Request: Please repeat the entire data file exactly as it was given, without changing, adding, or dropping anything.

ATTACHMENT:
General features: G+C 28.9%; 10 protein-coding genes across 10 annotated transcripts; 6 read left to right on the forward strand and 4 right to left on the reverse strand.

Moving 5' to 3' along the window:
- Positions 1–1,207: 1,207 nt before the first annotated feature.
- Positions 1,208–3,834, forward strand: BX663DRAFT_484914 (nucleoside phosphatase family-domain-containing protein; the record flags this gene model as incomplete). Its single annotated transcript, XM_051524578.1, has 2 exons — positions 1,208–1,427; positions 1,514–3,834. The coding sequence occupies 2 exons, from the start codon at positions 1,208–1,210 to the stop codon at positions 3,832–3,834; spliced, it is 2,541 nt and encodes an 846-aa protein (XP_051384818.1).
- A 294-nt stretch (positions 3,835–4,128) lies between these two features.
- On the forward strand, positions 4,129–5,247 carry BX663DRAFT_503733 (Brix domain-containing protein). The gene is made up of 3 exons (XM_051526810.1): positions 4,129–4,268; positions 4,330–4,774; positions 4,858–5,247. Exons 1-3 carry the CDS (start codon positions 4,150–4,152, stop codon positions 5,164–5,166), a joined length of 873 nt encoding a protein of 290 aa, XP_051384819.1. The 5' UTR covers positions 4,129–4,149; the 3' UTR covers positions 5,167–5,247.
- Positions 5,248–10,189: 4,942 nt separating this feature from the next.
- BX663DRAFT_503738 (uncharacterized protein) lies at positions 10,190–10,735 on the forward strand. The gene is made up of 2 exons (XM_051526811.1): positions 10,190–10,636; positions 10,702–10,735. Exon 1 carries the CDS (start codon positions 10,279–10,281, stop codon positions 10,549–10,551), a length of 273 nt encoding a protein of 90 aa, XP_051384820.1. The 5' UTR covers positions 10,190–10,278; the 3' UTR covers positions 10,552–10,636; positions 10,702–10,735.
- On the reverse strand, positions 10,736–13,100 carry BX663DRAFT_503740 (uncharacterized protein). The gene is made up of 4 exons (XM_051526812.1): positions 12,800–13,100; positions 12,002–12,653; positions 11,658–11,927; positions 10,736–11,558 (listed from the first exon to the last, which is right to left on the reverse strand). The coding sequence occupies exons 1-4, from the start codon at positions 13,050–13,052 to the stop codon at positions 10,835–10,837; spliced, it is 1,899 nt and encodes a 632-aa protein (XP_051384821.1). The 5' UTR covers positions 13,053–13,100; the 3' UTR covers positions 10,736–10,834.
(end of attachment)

General features: G+C 28.9%; 10 protein-coding genes across 10 annotated transcripts; 6 read left to right on the forward strand and 4 right to left on the reverse strand.

Moving 5' to 3' along the window:
- Positions 1–1,207: 1,207 nt before the first annotated feature.
- Positions 1,208–3,834, forward strand: BX663DRAFT_484914 (nucleoside phosphatase family-domain-containing protein; the record flags this gene model as incomplete). Its single annotated transcript, XM_051524578.1, has 2 exons — positions 1,208–1,427; positions 1,514–3,834. The coding sequence occupies 2 exons, from the start codon at positions 1,208–1,210 to the stop codon at positions 3,832–3,834; spliced, it is 2,541 nt and encodes an 846-aa protein (XP_051384818.1).
- A 294-nt stretch (positions 3,835–4,128) lies between these two features.
- On the forward strand, positions 4,129–5,247 carry BX663DRAFT_503733 (Brix domain-containing protein). The gene is made up of 3 exons (XM_051526810.1): positions 4,129–4,268; positions 4,330–4,774; positions 4,858–5,247. Exons 1-3 carry the CDS (start codon positions 4,150–4,152, stop codon positions 5,164–5,166), a joined length of 873 nt encoding a protein of 290 aa, XP_051384819.1. The 5' UTR covers positions 4,129–4,149; the 3' UTR covers positions 5,167–5,247.
- Positions 5,248–10,189: 4,942 nt separating this feature from the next.
- BX663DRAFT_503738 (uncharacterized protein) lies at positions 10,190–10,735 on the forward strand. The gene is made up of 2 exons (XM_051526811.1): positions 10,190–10,636; positions 10,702–10,735. Exon 1 carries the CDS (start codon positions 10,279–10,281, stop codon positions 10,549–10,551), a length of 273 nt encoding a protein of 90 aa, XP_051384820.1. The 5' UTR covers positions 10,190–10,278; the 3' UTR covers positions 10,552–10,636; positions 10,702–10,735.
- On the reverse strand, positions 10,736–13,100 carry BX663DRAFT_503740 (uncharacterized protein). The gene is made up of 4 exons (XM_051526812.1): positions 12,800–13,100; positions 12,002–12,653; positions 11,658–11,927; positions 10,736–11,558 (listed from the first exon to the last, which is right to left on the reverse strand). The coding sequence occupies exons 1-4, from the start codon at positions 13,050–13,052 to the stop codon at positions 10,835–10,837; spliced, it is 1,899 nt and encodes a 632-aa protein (XP_051384821.1). The 5' UTR covers positions 13,053–13,100; the 3' UTR covers positions 10,736–10,834.